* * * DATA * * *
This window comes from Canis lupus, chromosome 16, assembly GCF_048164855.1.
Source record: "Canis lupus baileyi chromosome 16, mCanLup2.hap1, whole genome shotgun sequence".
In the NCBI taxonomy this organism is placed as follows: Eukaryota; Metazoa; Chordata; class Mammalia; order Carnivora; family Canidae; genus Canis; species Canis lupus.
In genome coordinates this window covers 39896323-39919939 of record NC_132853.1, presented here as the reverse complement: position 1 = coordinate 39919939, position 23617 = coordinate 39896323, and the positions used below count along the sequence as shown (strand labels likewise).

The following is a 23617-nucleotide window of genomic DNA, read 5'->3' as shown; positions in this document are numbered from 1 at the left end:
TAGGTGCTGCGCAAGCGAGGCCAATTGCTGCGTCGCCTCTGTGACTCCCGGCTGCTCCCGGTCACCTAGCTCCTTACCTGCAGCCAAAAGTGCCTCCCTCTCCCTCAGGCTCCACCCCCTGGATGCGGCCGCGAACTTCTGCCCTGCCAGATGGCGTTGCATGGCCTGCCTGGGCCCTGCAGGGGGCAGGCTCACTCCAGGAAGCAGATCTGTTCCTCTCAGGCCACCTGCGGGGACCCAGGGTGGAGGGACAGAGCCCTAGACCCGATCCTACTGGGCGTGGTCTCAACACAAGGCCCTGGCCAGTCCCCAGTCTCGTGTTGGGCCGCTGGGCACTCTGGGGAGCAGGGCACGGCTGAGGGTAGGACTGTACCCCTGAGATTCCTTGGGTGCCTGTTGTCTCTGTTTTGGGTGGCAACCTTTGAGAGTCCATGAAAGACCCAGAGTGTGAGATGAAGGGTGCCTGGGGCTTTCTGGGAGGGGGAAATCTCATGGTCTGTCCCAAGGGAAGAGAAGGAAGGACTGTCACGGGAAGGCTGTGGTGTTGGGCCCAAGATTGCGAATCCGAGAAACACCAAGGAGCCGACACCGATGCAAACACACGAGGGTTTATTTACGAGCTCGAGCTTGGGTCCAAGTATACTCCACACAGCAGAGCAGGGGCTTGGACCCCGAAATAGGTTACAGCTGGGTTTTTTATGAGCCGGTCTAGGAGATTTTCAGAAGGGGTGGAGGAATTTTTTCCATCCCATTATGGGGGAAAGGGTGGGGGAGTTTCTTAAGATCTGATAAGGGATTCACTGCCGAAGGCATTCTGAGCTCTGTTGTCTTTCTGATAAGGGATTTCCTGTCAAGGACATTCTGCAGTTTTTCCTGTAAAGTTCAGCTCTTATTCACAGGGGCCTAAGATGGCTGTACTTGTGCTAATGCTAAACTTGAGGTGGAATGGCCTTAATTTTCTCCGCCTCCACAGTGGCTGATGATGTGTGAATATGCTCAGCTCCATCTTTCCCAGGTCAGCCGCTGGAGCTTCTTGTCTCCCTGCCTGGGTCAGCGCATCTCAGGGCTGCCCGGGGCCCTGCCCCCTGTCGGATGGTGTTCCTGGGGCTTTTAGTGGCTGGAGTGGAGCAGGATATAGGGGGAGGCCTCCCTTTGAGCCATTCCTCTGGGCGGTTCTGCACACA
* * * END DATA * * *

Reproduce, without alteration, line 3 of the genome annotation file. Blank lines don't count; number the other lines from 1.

In the NCBI taxonomy this organism is placed as follows: Eukaryota; Metazoa; Chordata; class Mammalia; order Carnivora; family Canidae; genus Canis; species Canis lupus.